Interstate 664 Virginia

North End
South End


Interstate 664 in Virginia is a western bypass and alternate route for the Virginia Tidewater and the Hampton/Newport News metropolitan area. The interstate begins at the eastern terminus of Interstate 64 and the western terminus of Interstate 264 with a northerly orientation toward the James River. The freeway crosses the Monitor-Merrimac Memorial Bridge Tunnel before entering Newport News and Hampton, where it reunites with I-64.

Interstate 664 utilizes sequential based exit numbers. The freeway represents the western half of the Hampton Roads Beltway system; the eastern half is Interstate 64. Signs and trailblazers are posted on the beltway using inner and outer directions.

Planning for Interstate 664 began in 196811 and the first contract for work on the route was awarded in 1971.3 The location and design of the bridge-tunnel linking Newport News and Suffolk was approved in 1973, with initial construction starting in 1978.11 The first segment of Interstate 664 was completed from I-64 south to Powhatan Parkway in Hampton during on June 25, 1981. This entailed upgrading the previously built Newport News Connector (VA 134). The freeway was further extended another 2.6 miles southwest to Roanoke Avenue in Newport News by December 1983.15

Dredging in Thimble Shoal Channel started on February 18, 1986 for the fill material needed to create the islands for the I-664 bridge-tunnel. 2.25 million cubic yards of material was needed.1 Virginia was awarded $149.7 million in federal highway funds in May 1986 to complete the bridge tunnel system along I-664. The $637-million overall cost for I-664 included $140 million for access roads at Newport News and $100 million for the interchange at Bowers Hill with Interstate 64.2 The $126.25-million contract awarded on August 21, 1986 for the pair of 4,732 foot long tunnels on I-664 was the most expensive single construction contract awarded to date in the state of Virginia.3

A ribbon cutting ceremony held on September 16, 1987 formally opened a 1.5-mile section of Interstate 664 between 34th Street at Downtown Newport News and Chestnut Avenue (Exit 4) to the north.4 This section was extended southward to 23rd and 26th Streets by January 1988.14 Work on the tunnel system continued to March 31, 1988, when the first of 15 tunnel segments were sunk into place.5 The last of the tubes was laid into place on June 27, 1989.6 The steel tube segments are 80 feet wide and 40 feet deep.5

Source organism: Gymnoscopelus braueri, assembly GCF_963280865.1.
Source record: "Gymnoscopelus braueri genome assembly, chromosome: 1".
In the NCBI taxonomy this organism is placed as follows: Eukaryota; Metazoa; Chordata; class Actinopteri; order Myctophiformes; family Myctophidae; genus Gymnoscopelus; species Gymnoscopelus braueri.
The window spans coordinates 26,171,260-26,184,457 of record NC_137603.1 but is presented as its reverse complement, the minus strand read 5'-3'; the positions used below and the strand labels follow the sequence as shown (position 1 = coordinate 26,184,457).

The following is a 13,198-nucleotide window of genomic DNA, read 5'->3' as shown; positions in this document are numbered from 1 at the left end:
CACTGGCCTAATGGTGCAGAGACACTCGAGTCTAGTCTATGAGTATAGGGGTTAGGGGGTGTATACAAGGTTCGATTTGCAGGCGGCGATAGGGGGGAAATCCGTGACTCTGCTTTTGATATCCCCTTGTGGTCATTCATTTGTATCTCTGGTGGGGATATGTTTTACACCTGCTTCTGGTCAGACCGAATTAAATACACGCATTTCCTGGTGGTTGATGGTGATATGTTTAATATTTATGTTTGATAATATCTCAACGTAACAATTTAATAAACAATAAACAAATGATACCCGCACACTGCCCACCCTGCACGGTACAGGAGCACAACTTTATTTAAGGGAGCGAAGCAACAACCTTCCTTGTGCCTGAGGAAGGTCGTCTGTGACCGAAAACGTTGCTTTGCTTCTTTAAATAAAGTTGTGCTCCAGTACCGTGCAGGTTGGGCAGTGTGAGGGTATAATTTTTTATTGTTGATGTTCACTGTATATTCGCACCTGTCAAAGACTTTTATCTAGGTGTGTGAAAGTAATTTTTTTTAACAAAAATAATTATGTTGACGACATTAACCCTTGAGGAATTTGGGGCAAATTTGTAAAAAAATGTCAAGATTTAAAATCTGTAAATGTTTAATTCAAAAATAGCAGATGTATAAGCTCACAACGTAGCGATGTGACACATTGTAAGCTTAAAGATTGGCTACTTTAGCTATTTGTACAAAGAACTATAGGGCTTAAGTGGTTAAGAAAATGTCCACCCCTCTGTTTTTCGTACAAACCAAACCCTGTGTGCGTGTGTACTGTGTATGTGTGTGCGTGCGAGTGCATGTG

The 3.1-mile elevated roadway linking the tunnel south entrance with Suffolk was completed by August 1990.7 The December 1991 completion date was pushed back in June 1991 to April 1992 as crews continued to work on the electrical and ventilation systems to March of that year.8

The tunnel system was officially named the Monitor Merrimack Memorial Bridge Tunnel in September 1991 by the Virginia Transportation Board. 1,800 area residents signed a petition to name the crossing after the March 9, 1862 battle between the Union and Confederate ironclads. The two vessels engaged one another about a mile from the crossing.9

A seven mile section of Interstate 664, from Chesapeake north through Virginia 35 (Exit 8) in Suffolk, opened to traffic following a ribbon cutting ceremony held on January 17, 1992. The freeway cost $139 million.10 This section tied into the bridge-tunnel complex when it opened to traffic at 12:01 AM on April 30, 1992. A formal dedication of the Monitor Merrimack Memorial Bridge Tunnel was held the previous day and led by Gov. L. Douglas Wilder, completing the $400 million crossing.12,13 Interstate 664 was not approved by the AASHTO Special Committee on Route Numbering until June 13, 1992.

Route Information

  • North End – Newport News, VA

  • South End – Chesapeake, VA

  • Mileage – 20.21

  • Cities – Chesapeake, Suffolk, Hampton, Newport News

  • JunctionsI-64 I-264

Source: December 31, 2018 Interstate Route Log and Finders List

I-664 Annual Average Daily Traffic (AADT)

Virginia 134 along the Newport News Connector, predecessor to Interstate 664, in 1969.

The Newport News Connector formed a controlled access route southwest from I-64 west along what is now I-664 to Aberdeen Road, and along Aberdeen Road to Virginia 143 (Victoria Boulevard). It was assigned VA 134 between 1967 and 1971.

Hampton Roads Inset – 1986 Virginia Official Highway Map
Interstate 664 ended at the split diamond interchange with Chestnut Street from the north until 1987.

Virginia Official Highway Maps showed the southern extent of Interstate 664 as VA 664 through part of the 1980s. The 1986 map was the first to show the proposed alignment south to Bowers Hill.

Highway Guides

North End I-64 – Newport News, Virginia

Perspective from Interstate 664 north
Passing within the diamond interchange (Exit 2) at Powhatan Parkway, Interstate 664 veers northward toward Interstate 64. Photo taken 10/12/14.
Sound walls line Interstate 664 as it approaches the Virginia 415 underpass. The directional T interchange with I-64 lies one half mile ahead in a wetlands area along Newmarket Creek. Photo taken 10/12/14.
A two lane flyover shuttles motorists onto Interstate 64 west toward Williamsburg and Richmond. The eastbound ramp references Downtown Hampton in place of I-64. The eastbound freeway circles southward to leave Hampton via the Hampton Roads Bridge Tunnel into Norfolk. Photo taken 10/12/14.